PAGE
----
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Tobacco Brand Preferences

Cigarettes

Prior to June 22, 2010, manufacturers were permitted to label cigarettes that yielded approximately less than 15 mg of tar by machine testing conducted by the Federal Trade Commission as "light" or "ultra-light."1 However, according to provisions included in the 2009 Family Smoking Prevention and Tobacco Control Act, as of June 22, 2010, tobacco manufacturers are no longer permitted to use terms like "light," "low," and "mild" on tobacco products.2

 

Quick Stats

Of all the cigarettes sold in the United States in 2010—3

  • 99.6% were filtered
  • 32% were mentholated brands

 

Market Share Information

  • According to 2012 sales data, Marlboro is the most popular cigarette brand in the United States, with sales greater than the four leading competitors combined.4
BrandMarket %

NOTE: Market share—or market percentage—is defined as the percentage of total sales in the United States.

Marlboro40.3%
Newport11.7%
Camel7.6%
Pall Mall Box7.3%
  • The three most heavily advertised brands—Marlboro, Newport, and Camel—continue to be the preferred brands of cigarettes smoked by young people.5

 

Mentholated Brands

Use of mentholated brands varies widely by race and ethnicity.

Percentage of individuals aged 12 years or older who reported using mentholated brands (2011):6

 

  • 19.1% of Blacks or African Americans
  •   3.6% of Asians
  •   7.8% of Hispanics
  •   6.5% of Whites

 

Other Tobacco Products

Cigars

In 2012, the three leading brands of cigars were—8

  • Black & Mild (with 9.4% of the U.S. market share of large cigars and cigarillos)
  • Swisher Sweets (with 10.7% of the U.S. market share of large cigars and cigarillos)
  • Swisher Little (with 52.5% of the U.S. market share of little cigars).

 

Smokeless Tobacco

In 2011, the two leading brands of smokeless tobacco were—7

  • Skoal (with 24% of the U.S. market share)
  • Copenhagen (with 25% of the market share)

References

  1. National Cancer Institute. Risks Associated with Smoking Cigarettes with Low Machine-Measured Yields of Tar and Nicotine. Smoking and Tobacco Control Monograph 13. Bethesda (MD): U.S. Department of Health and Human Services, National Institutes of Health, National Cancer Institute, 2001 [accessed 2014 January 28].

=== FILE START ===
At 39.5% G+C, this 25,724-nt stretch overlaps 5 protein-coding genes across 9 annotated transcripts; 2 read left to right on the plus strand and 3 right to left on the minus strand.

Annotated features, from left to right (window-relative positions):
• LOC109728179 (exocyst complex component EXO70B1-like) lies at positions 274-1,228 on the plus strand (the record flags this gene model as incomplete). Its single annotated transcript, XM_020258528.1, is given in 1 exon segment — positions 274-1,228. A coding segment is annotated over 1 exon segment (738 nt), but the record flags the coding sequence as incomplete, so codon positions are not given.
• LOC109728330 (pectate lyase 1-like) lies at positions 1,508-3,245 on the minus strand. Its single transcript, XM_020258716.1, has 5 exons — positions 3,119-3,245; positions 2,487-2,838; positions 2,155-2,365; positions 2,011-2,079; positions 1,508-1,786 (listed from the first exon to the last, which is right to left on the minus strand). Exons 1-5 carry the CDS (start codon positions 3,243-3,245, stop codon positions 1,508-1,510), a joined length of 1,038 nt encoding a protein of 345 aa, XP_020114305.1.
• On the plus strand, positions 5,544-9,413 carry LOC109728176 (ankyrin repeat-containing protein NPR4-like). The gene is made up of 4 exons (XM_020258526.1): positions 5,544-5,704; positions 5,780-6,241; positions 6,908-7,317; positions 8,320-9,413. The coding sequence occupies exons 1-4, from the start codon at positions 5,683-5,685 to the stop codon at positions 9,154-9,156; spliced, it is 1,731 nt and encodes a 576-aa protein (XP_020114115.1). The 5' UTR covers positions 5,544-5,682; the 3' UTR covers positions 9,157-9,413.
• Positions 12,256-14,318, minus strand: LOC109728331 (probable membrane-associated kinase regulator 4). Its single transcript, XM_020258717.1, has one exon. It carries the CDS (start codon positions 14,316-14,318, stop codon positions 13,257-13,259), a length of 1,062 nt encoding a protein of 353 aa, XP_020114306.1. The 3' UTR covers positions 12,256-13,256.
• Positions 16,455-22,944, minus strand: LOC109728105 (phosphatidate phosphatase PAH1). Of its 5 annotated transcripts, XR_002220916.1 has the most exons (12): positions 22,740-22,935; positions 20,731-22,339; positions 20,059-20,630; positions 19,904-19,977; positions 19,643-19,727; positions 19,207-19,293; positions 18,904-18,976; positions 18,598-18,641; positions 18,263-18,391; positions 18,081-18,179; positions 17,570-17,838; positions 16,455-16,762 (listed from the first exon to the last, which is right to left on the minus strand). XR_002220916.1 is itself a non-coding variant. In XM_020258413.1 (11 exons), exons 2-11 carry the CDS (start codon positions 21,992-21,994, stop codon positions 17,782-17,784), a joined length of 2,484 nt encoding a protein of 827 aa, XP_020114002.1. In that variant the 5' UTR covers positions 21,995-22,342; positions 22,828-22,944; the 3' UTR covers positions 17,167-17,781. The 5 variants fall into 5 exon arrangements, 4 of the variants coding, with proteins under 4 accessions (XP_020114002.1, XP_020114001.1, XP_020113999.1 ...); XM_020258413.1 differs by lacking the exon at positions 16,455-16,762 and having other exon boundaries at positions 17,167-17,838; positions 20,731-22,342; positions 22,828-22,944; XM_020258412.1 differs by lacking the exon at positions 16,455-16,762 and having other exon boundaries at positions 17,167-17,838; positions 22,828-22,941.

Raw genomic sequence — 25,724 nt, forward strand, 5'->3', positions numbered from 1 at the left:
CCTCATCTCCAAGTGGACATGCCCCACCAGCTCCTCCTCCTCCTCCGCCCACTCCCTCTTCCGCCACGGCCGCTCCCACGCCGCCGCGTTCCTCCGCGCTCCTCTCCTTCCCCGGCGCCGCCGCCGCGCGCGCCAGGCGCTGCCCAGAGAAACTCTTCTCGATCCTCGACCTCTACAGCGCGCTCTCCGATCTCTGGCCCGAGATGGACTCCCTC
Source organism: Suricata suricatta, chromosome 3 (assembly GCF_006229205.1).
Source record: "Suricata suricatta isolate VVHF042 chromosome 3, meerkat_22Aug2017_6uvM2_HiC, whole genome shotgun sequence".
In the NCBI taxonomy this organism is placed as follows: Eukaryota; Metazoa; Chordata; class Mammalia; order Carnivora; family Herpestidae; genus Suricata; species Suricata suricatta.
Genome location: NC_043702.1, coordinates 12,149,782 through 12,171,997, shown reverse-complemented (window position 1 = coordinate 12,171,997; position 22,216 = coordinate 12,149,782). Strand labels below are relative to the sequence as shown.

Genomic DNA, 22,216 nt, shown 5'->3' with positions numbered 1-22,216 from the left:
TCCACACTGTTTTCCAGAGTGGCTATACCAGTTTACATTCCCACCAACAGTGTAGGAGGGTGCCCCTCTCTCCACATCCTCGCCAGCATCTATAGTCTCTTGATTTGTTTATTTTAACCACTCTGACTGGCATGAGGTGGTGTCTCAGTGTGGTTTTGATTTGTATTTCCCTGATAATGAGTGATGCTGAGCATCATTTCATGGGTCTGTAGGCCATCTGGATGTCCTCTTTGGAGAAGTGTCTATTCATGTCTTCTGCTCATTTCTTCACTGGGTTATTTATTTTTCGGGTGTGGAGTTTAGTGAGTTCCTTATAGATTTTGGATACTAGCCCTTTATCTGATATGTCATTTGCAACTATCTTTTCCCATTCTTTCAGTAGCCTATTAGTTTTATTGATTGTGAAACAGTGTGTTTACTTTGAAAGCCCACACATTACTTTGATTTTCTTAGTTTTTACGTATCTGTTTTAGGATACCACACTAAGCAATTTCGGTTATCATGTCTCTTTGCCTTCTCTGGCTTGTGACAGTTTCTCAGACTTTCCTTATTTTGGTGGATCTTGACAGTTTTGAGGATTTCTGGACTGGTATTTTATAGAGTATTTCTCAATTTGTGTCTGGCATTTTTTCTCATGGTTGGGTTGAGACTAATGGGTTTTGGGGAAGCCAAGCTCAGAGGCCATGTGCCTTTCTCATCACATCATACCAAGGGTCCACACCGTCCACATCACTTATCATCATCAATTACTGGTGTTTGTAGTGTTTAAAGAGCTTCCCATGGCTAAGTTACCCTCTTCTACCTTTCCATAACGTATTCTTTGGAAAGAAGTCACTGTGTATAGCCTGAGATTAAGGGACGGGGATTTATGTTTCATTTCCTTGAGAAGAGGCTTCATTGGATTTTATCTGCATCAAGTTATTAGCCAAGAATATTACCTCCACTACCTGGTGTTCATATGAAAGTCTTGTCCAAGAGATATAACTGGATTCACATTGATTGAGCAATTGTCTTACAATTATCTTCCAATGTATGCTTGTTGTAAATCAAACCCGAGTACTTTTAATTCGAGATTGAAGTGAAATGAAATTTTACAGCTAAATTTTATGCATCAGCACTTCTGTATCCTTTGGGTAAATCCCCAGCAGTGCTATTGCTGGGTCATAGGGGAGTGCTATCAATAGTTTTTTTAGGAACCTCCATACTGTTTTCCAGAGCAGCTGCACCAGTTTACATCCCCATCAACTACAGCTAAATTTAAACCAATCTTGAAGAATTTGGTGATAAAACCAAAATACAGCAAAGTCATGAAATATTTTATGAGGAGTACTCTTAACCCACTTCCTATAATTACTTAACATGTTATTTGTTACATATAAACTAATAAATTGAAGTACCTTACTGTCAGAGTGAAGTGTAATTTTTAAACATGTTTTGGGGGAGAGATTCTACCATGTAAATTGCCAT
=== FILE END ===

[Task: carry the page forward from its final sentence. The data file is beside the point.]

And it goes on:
2. Food and Drug Administration. Frequently Asked Questions on the Passage of the Family Smoking Prevention and Tobacco Control Act. Washington: U.S. Department of Health and Human Services, Food and Drug Administration; 2009 [accessed 2014 January 28].
  3. Federal Trade Commission. Federal Trade Commission Cigarette Report for 2011.
    [PDF–325 KB] Washington: Federal Trade Commission, 2013 [accessed 2014 January 28].
  4. The Maxwell Report: First Quarter 2013 Sales and Volume Estimates for the U.S. Cigarette Industry. Richmond (VA): John C. Maxwell, Jr., 2013 [cited 2014 January 28].
  5. U.S. Department of Health and Human Services. Preventing Tobacco Use Among Youth and Young Adults: A Report of the Surgeon General. Atlanta: U.S. Department of Health and Human Services, Centers for Disease Control and Prevention, National Center for Chronic Disease Prevention and Health Promotion, Office on Smoking and Health, 2012 [accessed 2014 January 28].
  6. Substance Abuse and Mental Health Services Administration. The NSDUH Report: Recent Trends in Menthol Cigarette Use. Rockville (MD): Substance Abuse and Mental Health Services Administration, Office of Applied Studies, 2011 [accessed 2014 January 28].
  7. Maxwell JC. The Maxwell Report: Cigar Industry in 2012. Richmond (VA): John C. Maxwell, Jr., 2013 [cited 2014 January 28].
  8. Maxwell JC. The Maxwell Report: The Smokeless Tobacco Industry in 2011. Richmond (VA): John C. Maxwell, Jr., 2012 [cited 2014 January 28].

For Further Information

Centers for Disease Control and Prevention
National Center for Chronic Disease Prevention and Health Promotion
Office on Smoking and Health
E-mail: tobaccoinfo@cdc.gov
Phone: 1-800-CDC-INFO

Media Inquiries: Contact CDC's Office on Smoking and Health press line at 770-488-5493.

 
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